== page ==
I came away from Jalalpur feeling their palpable sense of need, though no one made any demands of me or required that I, as a development professional or as someone better off than them, should provide them a service of any sort.

Every medium and large city in India has slums like Jalalpur, inhabited by the low-caste—those who perceive of themselves as powerless. There are thousands of Jalalpurs in India and millions of people living in them – men and women who are bringing up children to grow more cities such as their own. Where and how will this cycle end, and how can we best intervene in an effective fashion –is the challenge we face.

Education Under Attack


Sitting in my classroom at Northeastern University I’m hardly thinking about my safety. I’m not thinking about a bomb going off, and I’ve never missed a class because of a possible attack. There have, of course, been incidents in the U.S. of tragic shootings, but these are few and far between compared to other countries. I doubt that young women around the world feel quite as safe as I do at school. They probably do think about their security every morning, and yet they are still determined to learn.

A new report released by UNESCO highlights the issue of security around the world—32 countries experienced attacks on educational institutions in the last three years. Afghanistan, Pakistan, and India experienced some of the most intense increase of attacks. Whether it is the Taliban in Pakistan or the Maoists in India, groups around the world are extremely opposed to quality education, specifically for women. In Afghanistan alone, the number of attacks on schools almost tripled in one year, going from 242 to 670.

These attacks have various motives, ranging from political to social to religious. Sometimes the attacks have come from a government, such as the UN school in Gaza, which faced fire from Israel during the 2008 Gaza war. Or from terrorist organizations, which either are directly targeting the civilians, or are trying to weaken the government in power by weakening infrastructure. Either way, innocent children are the victims.

This ought to be a major concern. At Barakat we reduce parents’ fears by coming to students instead of them coming to us. We also provide transportation to and from school for teachers, who have been major targets for attacks as well. Either way, these children, and particularly women, face a major risk everyday when they decide to attend school. One day I hope to do something truly courageous; these women do it everyday.

U.S. Puts International Women’s Rights on Agenda


Last week the International Violence Against Women Act was introduced in both the House and the Senate.  The bill, which is supported by both democrats and republicans, would put the global effort to end abuse against women, high up on the United States’ agenda.  The bill would help as many as 20 low-income nations, where 175 million is to be provided in aid over five years. Many specifications are included in the bill such as the training of military and police forces overseas to help prevent violence against women in places like Afghanistan. It also calls for the United States to respond to violent and horrific acts against women in times of conflict, within three months.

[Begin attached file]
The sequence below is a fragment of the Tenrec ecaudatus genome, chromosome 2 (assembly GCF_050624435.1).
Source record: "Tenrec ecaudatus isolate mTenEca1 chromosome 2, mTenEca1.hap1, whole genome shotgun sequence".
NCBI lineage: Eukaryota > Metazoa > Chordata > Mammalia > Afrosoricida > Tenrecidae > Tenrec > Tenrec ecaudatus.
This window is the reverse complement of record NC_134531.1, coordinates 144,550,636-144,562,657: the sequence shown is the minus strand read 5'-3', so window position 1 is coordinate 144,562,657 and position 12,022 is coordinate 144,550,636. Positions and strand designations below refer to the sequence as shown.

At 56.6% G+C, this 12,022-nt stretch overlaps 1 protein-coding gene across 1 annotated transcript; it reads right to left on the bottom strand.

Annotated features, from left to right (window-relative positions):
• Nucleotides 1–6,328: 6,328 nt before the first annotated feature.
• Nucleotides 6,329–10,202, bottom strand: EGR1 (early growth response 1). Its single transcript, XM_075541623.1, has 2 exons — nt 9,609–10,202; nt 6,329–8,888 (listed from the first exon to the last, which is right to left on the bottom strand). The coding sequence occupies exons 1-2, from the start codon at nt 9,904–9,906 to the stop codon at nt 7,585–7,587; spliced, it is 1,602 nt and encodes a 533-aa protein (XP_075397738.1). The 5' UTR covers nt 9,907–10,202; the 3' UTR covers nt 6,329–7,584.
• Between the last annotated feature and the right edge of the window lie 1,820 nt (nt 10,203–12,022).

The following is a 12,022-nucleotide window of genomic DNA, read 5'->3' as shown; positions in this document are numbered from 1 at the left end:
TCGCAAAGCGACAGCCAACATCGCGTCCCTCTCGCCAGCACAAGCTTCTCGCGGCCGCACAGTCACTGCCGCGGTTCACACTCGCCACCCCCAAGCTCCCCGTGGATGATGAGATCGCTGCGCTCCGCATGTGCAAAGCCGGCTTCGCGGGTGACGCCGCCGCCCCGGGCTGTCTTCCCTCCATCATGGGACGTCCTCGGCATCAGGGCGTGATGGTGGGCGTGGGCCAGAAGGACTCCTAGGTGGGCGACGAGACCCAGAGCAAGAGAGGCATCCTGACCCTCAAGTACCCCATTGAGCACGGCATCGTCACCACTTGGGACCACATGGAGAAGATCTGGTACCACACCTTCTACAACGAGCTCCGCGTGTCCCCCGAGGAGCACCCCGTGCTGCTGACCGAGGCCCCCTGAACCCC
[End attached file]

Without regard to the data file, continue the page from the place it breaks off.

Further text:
Those who are meant to benefit most from the bill are women living in poverty or in countries in conflict. Women in parts of the world such as the Democratic Republic of the Congo, often suffer from severe sexual abuse.  Although this is of extreme importance in these countries, violence against women is not a concentrated issue. Statistics on violence are often vague and misconstrued because in many countries women cannot report violence, and even if they do, there is no possibility of reprisal. Even so, it is widely thought that about 70% of women worldwide have been either sexually or physically abused at one point in their lives.

Representative Bill Delahunt linked violence against women with terrorism, when he pointed out that places that serve as breeding grounds for terrorist organizations, often have the worst records in abuse against women as well. This may have been a driving reason for some politicians to support the bill, and if not, it should be. Promoting democracy includes promoting the role of women. You cannot have one without the other. Whether women are at home taking care of their families, of in high office in the government, or even running their own business, their health and wellbeing is essential to the wellbeing of the whole country. Violence against women should be a concern in its own right, but in case you need another reason, national security is it. If women have more power, extremists who degrade women will struggle to gain support. Without the power of women, a democracy cannot function. And without proper health and security, women cannot function.

Disparities in Education Aid Between Children and Adults


Arti writes from India…

Barakat Students Leaving School

“130 rupees is the per pupil expenditure on Adult Education and in comparison for primary education it is 730 rupees,” Dr. Shah informed me. He continued to appraise me further by adding, “The Adult Education facilitator who is responsible for running the adult literacy courses at the village level is supposed to work for free; while primary school teachers get paid Rs.7000/month.” I knew, of course, that the spending on adult education, by the government (and also by NGOs) was disproportionate as compared to the spending on primary education, but I did not know that it was so blatant .